Pelvic organ prolapse is a condition that only affects women, and when it does, many women suffer in silence, being too shy to seek treatment. Pelvic organ prolapse happens when the tissues that support the organs in the lower belly relax. When these tissues, sometimes called the "pelvic floor" relax too much, the organs drop down and press against or bulge into the vagina.
If the bladder bulges into the vagina, doctors call this problem "cystocele." If the rectum bulges into the vagina, it’s termed "rectocele." Uterine prolapse means the uterus has bulged into the vagina.
This bulge at the vulva causes anxiety, fear and worry that it may a symptom of cancer. Women with this condition may feel a dragging or heaviness in their pelvic area, but when seeking treatment, they may be told that there is nothing wrong with them.
Many women with this problem show no symptoms. But some with pelvic organ prolapse display symptoms that include:
- Fullness or pressure in the pelvis or vagina
- A bulge in the vagina or coming out of the vagina
- Leaking urine when they laugh, cough, or sneeze
- A need to urinate all of a sudden
When they use the toilet, some women need to press on the bulge in the vagina with a finger to completely pass out all their urine or to finish a bowel movement.
How is pelvic organ prolapse treated?
Women who display no symptoms or who are not bothered by their symptoms do not need treatment. For women with symptoms that bother them, doctors suggest different treatments, including:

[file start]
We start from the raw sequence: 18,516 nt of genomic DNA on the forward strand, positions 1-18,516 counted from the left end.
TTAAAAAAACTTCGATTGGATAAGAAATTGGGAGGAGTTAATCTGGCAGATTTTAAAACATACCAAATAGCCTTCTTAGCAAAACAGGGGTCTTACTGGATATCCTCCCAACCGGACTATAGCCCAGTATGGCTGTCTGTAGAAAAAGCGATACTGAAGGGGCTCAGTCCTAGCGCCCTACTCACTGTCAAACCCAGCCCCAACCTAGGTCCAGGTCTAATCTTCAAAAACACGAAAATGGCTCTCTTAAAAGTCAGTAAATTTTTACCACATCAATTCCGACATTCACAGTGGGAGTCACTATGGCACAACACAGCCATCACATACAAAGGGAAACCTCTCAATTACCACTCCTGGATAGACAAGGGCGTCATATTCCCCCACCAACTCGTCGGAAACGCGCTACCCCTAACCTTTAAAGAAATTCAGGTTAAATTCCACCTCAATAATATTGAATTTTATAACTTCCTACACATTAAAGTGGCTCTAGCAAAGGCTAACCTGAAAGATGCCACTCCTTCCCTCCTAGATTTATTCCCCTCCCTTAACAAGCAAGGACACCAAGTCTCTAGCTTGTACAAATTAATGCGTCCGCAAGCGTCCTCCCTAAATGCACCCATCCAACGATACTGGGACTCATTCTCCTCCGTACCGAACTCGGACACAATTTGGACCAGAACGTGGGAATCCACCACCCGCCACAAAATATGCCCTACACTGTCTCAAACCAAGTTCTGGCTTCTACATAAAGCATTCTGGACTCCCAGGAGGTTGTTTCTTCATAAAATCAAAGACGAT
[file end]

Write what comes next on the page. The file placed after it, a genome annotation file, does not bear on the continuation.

- Pelvic floor muscle exercises
- A vaginal pessary. This device fits inside the vagina to support the bladder and push it back into place. Pessaries come in different shapes and sizes.
- Surgery. A surgeon can move dropped organs back where they belong and strengthen the tissues that keep them in place. Women should have this type of surgery only if they are done having children.
Can pelvic organ prolapse be prevented?
You can reduce your chances of pelvic organ prolapse if you:
- Lose weight if you are overweight
- Get treated for constipation if you suffer from the condition
- Avoid activities that require heavy lifting
Can I do anything on my own to feel better?
Some women feel better if they do pelvic muscle exercises, which strengthen the muscles that control the flow of urine and bowel movements. These exercises are also known as "Kegel" exercises.
To learn Kegel exercises, you first need to ask your doctor or nurse on how to do them right. This is because you will need to identify the right muscles to tighten.
A woman can learn to do Kegel exercises by:
- Putting a finger inside her vagina and squeezing the muscles around her finger; or
- Pretending that she is sitting on a marble and has to pick it up using her vagina
Women can also learn to do these exercises by stopping and starting the flow of urine. If you do this, make sure to do this only once or twice to figure out the correct muscles. Doing this continuously could cause a bladder infection.
No matter how you learn to do Kegel exercises, the important thing to know is that the muscles involved are not in your belly or your thighs. After you learn which muscles to tighten, you can perform these exercises in any position e.g. sitting in a chair or lying down. You do not need to do them while in the bathroom.
Do the exercises three times a day, on three or four days a week. Each time, flex your muscles 10 times, and hold them tight for five seconds each time you tighten. Keep up this routine for at least three months. You will probably notice results, but it might take a little time. Good luck!